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Why Troubles Are Mounting for Online Charter Schools in Three States

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Efforts in at least three states to close online charter schools are drawing concern from parents of hundreds of students, and stoking a passionate debate over the merits of school choice and online instruction.

The seven-member Chicago Board of Education voted unanimously in December to rescind the charter for the Chicago Virtual School, which enrolls 520 students who attend class in person one day a week and learn remotely the rest of the week, according to reports in the Chicago Tribune. The school has filed an appeal with the Illinois State Board of Education, which could authorize the charter over the Chicago board's objections.

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Chicago Virtual School is the only online charter school for K-12 students in Illinois.

Lawmakers in Pennsylvania, meanwhile, are pondering more drastic action. In October, Pennsylvania House of Representatives member Curt Sonney (R) proposed a bill that would close all 14 of the state's online charter schools by 2021. The 37,000 students affected by the closures would be transferred to newly developed virtual programs run by schools in their home districts, the bill says. Lawmakers held a hearing on the bill last month, according to a WHYY report.

And in Nevada, the State Public Charter School Authority Board voted last week to close a fully online middle and high school, Nevada Connections, following the mandatory closure of its low-rated online elementary school, according to a Nevada Current report. The board previously shut down two other online charter schools, the Current reported.

What's the concern with online charter schools?

The criticisms can be divided into two overlapping categories: concerns about charter schools and concerns about online education. The former encompasses:

  • frustration with per-pupil fees districts pay when parents choose charter schools over local public schools
  • research that points to low or inconsistent academic performance at charter schools
  • objections to schools that take public money but don't abide by the same rules and procedures as traditional public schools

Critics of online education contend that:

A 2019 report from Stanford University found that cyber charter schools were producing subpar results for Pennsylvania students.

The debate is further complicated by for-profit school providers like K12 Inc., which served as the operator for Chicago Virtual School until 2018. According to the Tribune report, some parents felt that the school's academic quality went downhill after it moved to a self-managed model. Others have raised objections to the involvement of for-profit companies in providing education to students.

What would happen if these charter schools close?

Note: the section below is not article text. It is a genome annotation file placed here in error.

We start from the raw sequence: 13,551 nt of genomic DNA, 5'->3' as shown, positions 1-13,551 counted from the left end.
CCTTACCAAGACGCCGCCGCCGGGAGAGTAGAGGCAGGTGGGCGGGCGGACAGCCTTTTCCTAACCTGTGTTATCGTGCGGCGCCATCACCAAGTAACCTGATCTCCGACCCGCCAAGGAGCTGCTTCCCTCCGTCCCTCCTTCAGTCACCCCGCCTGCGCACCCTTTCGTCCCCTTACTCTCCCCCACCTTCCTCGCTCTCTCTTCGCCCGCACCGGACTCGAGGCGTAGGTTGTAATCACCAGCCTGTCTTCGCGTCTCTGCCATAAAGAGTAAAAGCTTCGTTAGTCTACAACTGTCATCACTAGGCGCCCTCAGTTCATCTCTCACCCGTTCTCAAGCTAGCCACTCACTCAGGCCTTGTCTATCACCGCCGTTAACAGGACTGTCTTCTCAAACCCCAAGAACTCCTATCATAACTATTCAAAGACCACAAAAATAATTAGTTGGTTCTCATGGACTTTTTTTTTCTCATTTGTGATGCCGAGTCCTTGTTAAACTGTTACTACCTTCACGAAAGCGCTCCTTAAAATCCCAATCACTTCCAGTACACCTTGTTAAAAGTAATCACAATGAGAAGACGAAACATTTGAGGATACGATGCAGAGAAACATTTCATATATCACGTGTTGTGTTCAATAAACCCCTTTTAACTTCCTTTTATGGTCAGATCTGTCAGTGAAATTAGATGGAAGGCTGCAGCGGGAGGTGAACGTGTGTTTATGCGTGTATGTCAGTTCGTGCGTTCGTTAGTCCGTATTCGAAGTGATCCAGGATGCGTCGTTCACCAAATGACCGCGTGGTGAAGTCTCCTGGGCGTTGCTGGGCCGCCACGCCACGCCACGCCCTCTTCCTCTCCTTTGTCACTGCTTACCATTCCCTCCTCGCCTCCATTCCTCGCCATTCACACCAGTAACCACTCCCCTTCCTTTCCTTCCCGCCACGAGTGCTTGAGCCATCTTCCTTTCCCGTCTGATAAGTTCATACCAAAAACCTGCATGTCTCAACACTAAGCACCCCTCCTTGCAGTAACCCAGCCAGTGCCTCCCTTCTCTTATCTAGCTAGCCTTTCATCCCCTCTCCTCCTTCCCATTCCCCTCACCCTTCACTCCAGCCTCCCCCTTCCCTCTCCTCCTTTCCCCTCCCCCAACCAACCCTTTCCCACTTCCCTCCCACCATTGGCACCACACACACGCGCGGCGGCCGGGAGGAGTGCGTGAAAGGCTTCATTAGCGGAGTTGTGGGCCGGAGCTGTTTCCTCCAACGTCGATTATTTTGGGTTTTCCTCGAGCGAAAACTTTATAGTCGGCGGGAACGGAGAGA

The Pennsylvania bill requires districts to expand their online offerings. A growing number of schools in the state have begun offering online courses of some kind, though in general public schools lag behind charter schools when it comes to robust online programs.

The options for the Chicago students are less clear-cut. The Tribune reported that city school officials will work with families on finding appropriate options for students.

Advocates for the embattled charter school say parents will be frustrated if their child's school option suddenly isn't available to them anymore, particularly if they made that choice out of frustration with a public school option.

"Usually people who are least successful in a traditional setting tend to be the ones who first go and sign up for an online or cyber option," said Jeanne Allen, founder and CEO of the Center for Education Reform, which advocates nationwide for educational innovation, school choice, and the charter movement.

Some lawmakers have pointedly drawn a distinction between closing charter schools and opposing experimentation. "I am the one who's asking and looking for innovation in different school models," Nevada state school board member Sami Randolph said, according to the Current. "But we want school models that can correlate with and improve academic performance."

Allen points to the widespread adoption of online learning in higher education and corporate training as evidence that K-12 schools could benefit from a more Internet-based approach. Unlike the Pennsylvania lawmakers who support transitioning students to online offerings at public schools, she argues public schools aren't equipped to take that approach as nimbly or with as much variety as charter schools, which are less regulated.

"If those lawmakers terminate these programs, the parents are going to find another online alternative, or frankly they're going to go to private schools," Allen said.

Image: Getty


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